Show All Answers

1. What are Area of Benefit (AOB) funds used for?
2. What are Best Management Practices (BMPs)?
3. What are Pollutants of Concern (POCs)?
4. What are the Public Works Counter hours of service, phone numbers, and location?
5. What can property owners do to help the County's maintenance efforts of private trees and other vegetation?
6. What can property owners do to prevent fallen leaves from creating blockages in the drainage system?
7. What do I do if my neighbor informed me that I am encroaching on his property?
8. What information should I provide when reporting a streetlight outage?
9. What is a cape seal?
10. What is a chip seal?

The County Public Works Department Maintenance crews perform two types of chip seal:

•    A single chip seal involves spraying liquid asphalt on the pavement followed by the spreading of a layer of small aggregate (chips) that is embedded into the oil.

•    A double-chip seal is a single chip seal with a second application (layer) of liquid asphalt and small aggregate.  

Single and double-chip seals are typically used on arterial and collector roads that have a significant amount of wear and high traffic volume. Schedule information regarding the chip seal application can be obtained by calling the Public Works Department Maintenance Division at (925) 313-7000, or you can visit our Pavement Management Program page.

11. What is a micro-surface seal?
12. What is a slurry seal?
13. What is a traffic Area of Benefit (AOB)?
14. What is a Watershed?
15. What is an illicit discharge and who do I call to report it?
16. What is an NOI and what permits does it cover?
17. What is C.3?
18. What is IPM and what are some ways I can try it?
19. What is NPDES and who oversees it?
20. What is the Adopt-A-Road Program?
21. What is the basis of the Area of Benefit (AOB) Program?

The Area of Benefit (AOB) Program is based on the following government codes:

  1. California Government Code Section 66000-66025 (Mitigation Fee Act)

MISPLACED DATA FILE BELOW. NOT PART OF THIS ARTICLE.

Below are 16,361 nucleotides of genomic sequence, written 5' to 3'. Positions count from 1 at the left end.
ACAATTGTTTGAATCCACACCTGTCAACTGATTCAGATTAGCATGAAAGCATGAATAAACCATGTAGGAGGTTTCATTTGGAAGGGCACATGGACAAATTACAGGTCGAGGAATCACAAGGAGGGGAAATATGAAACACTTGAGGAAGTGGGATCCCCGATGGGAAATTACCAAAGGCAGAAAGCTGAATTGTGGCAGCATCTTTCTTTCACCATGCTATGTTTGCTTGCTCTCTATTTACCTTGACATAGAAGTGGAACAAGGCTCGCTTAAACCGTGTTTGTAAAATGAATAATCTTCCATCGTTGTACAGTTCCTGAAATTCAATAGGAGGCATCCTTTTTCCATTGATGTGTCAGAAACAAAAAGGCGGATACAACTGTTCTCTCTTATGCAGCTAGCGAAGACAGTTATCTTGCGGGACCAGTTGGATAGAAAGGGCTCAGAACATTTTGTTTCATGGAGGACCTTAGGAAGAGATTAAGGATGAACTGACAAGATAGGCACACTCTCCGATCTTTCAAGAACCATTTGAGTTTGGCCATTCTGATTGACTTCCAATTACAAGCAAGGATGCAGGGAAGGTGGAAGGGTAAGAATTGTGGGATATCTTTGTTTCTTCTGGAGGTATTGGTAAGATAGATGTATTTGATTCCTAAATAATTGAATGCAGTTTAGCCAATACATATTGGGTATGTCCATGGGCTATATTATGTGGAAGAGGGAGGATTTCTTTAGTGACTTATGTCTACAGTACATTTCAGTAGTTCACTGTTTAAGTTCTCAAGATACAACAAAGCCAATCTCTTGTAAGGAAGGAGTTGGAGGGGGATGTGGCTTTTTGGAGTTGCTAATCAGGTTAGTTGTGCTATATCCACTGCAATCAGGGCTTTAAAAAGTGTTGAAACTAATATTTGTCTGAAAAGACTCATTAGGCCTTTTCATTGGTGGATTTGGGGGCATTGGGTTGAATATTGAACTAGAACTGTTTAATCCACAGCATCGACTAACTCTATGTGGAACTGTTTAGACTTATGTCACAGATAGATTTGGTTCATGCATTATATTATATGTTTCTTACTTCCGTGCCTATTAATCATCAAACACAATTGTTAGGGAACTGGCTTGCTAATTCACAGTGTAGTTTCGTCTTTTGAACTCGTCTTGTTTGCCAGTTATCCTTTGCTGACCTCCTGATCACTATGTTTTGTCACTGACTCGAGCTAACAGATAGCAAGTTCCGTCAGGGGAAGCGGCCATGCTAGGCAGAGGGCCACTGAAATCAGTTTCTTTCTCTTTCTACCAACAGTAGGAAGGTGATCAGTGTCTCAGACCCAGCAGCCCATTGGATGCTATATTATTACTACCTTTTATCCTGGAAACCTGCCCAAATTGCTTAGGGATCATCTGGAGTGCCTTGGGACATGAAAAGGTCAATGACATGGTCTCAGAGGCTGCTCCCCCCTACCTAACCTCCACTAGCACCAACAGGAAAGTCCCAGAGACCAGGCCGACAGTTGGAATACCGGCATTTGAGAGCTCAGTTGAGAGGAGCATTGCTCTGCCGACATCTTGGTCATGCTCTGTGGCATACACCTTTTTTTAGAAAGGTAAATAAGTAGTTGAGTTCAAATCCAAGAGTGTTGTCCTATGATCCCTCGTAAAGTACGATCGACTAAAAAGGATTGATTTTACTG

2. California Government Code Section 66484 (Subdivision Map Act)
  3. Title 9 Division 913 of the Contra Costa County Ordinance Code
22. What is the construction work occurring on a County Road or Flood Control Facility?
23. What is the CRIPP?
24. What is the County's responsibility in maintaining private drainage systems?

Contra Costa County has 31 major watersheds and sub-watersheds containing more than 1,300 miles of creeks and drainages. Of that total, the County maintains approximately 75 miles of improved creeks and drainages. The rest is the responsibility of private property owners.

The County maintains only those drainage facilities required as a condition of development constructed to standards applicable at the time of construction and located in an easement or other land right accepted by the County. Creek maintenance is the responsibility of the owner whose property abuts a creek.

When the creek area is not properly maintained, the resulting obstructions can lead to increased flooding, changes in the course of the creek, and increased erosion on the obstructed property and/or downstream properties. See Division 1010 of the Title 10 County Ordinance Code for more information on. The Public Works Department recommends the following guidelines on private creek maintenance (PDF).

25. What is the design storm for my project?
26. What is the difference between a Stormwater Pollution Prevention Plan (SWPPP) and a Stormwater Control Plan (SWCP)?
27. What is the difference between point source and non-point source?
28. What is the difference between the County Watershed Program and the Contra Costa Clean Water Program?
29. What is the difference between the storm drain system and the sanitary sewer?
30. What is the drainage easement across my property? Can I build on it? What can I do on it?
  1. Easements provide the Public Works Department and Flood Control District with land rights for construction, reconstruction, maintaining and accessing its drainage facilities and for other related purposes. Some access easements are not used regularly but must be kept clear for potential future use. An easement allows the property owner use of the property as long as it does not interfere with easement rights.
  2. No permanent structures or encroachments will be permitted or constructed within or over any drainage easement. This includes, but is not limited to:
  • fill slopes
  • retaining walls
  • fencing
  • sheds
  • landscaping
           Any such obstructions will be removed as necessary for maintenance and access purposes and will not be repaired or replaced (Title 0; 914-14.010).

31. What is the Public Works Budget?
32. What projects are upcoming or currently advertised?
33. What should I do if I see someone dumping garbage on private or public property?